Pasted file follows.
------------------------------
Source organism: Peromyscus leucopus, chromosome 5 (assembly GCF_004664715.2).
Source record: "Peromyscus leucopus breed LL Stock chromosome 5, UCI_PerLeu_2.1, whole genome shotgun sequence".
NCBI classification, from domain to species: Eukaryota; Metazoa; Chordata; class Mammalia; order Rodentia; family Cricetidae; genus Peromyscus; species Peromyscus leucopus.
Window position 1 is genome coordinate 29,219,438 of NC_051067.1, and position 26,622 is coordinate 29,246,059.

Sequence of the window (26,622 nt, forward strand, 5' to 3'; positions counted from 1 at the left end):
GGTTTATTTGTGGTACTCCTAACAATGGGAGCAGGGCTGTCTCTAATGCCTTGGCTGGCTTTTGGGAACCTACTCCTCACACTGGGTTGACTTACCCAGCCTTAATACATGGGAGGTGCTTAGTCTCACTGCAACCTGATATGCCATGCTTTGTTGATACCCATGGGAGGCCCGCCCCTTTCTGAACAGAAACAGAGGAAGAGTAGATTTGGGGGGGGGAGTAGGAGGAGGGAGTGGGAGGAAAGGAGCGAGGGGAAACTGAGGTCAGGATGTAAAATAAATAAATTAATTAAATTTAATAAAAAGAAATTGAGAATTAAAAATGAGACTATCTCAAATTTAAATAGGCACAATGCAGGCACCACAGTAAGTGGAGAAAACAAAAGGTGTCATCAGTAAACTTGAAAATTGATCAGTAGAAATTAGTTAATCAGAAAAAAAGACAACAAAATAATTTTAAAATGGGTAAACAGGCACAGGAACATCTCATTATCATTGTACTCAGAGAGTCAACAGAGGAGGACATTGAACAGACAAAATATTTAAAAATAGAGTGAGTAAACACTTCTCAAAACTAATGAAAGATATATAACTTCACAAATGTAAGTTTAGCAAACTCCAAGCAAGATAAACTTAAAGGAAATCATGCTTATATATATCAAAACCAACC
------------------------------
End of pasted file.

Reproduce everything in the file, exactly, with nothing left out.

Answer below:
Source organism: Peromyscus leucopus, chromosome 5 (assembly GCF_004664715.2).
Source record: "Peromyscus leucopus breed LL Stock chromosome 5, UCI_PerLeu_2.1, whole genome shotgun sequence".
NCBI classification, from domain to species: Eukaryota; Metazoa; Chordata; class Mammalia; order Rodentia; family Cricetidae; genus Peromyscus; species Peromyscus leucopus.
Window position 1 is genome coordinate 29,219,438 of NC_051067.1, and position 26,622 is coordinate 29,246,059.

Sequence of the window (26,622 nt, forward strand, 5' to 3'; positions counted from 1 at the left end):
GGTTTATTTGTGGTACTCCTAACAATGGGAGCAGGGCTGTCTCTAATGCCTTGGCTGGCTTTTGGGAACCTACTCCTCACACTGGGTTGACTTACCCAGCCTTAATACATGGGAGGTGCTTAGTCTCACTGCAACCTGATATGCCATGCTTTGTTGATACCCATGGGAGGCCCGCCCCTTTCTGAACAGAAACAGAGGAAGAGTAGATTTGGGGGGGGGAGTAGGAGGAGGGAGTGGGAGGAAAGGAGCGAGGGGAAACTGAGGTCAGGATGTAAAATAAATAAATTAATTAAATTTAATAAAAAGAAATTGAGAATTAAAAATGAGACTATCTCAAATTTAAATAGGCACAATGCAGGCACCACAGTAAGTGGAGAAAACAAAAGGTGTCATCAGTAAACTTGAAAATTGATCAGTAGAAATTAGTTAATCAGAAAAAAAGACAACAAAATAATTTTAAAATGGGTAAACAGGCACAGGAACATCTCATTATCATTGTACTCAGAGAGTCAACAGAGGAGGACATTGAACAGACAAAATATTTAAAAATAGAGTGAGTAAACACTTCTCAAAACTAATGAAAGATATATAACTTCACAAATGTAAGTTTAGCAAACTCCAAGCAAGATAAACTTAAAGGAAATCATGCTTATATATATCAAAACCAACC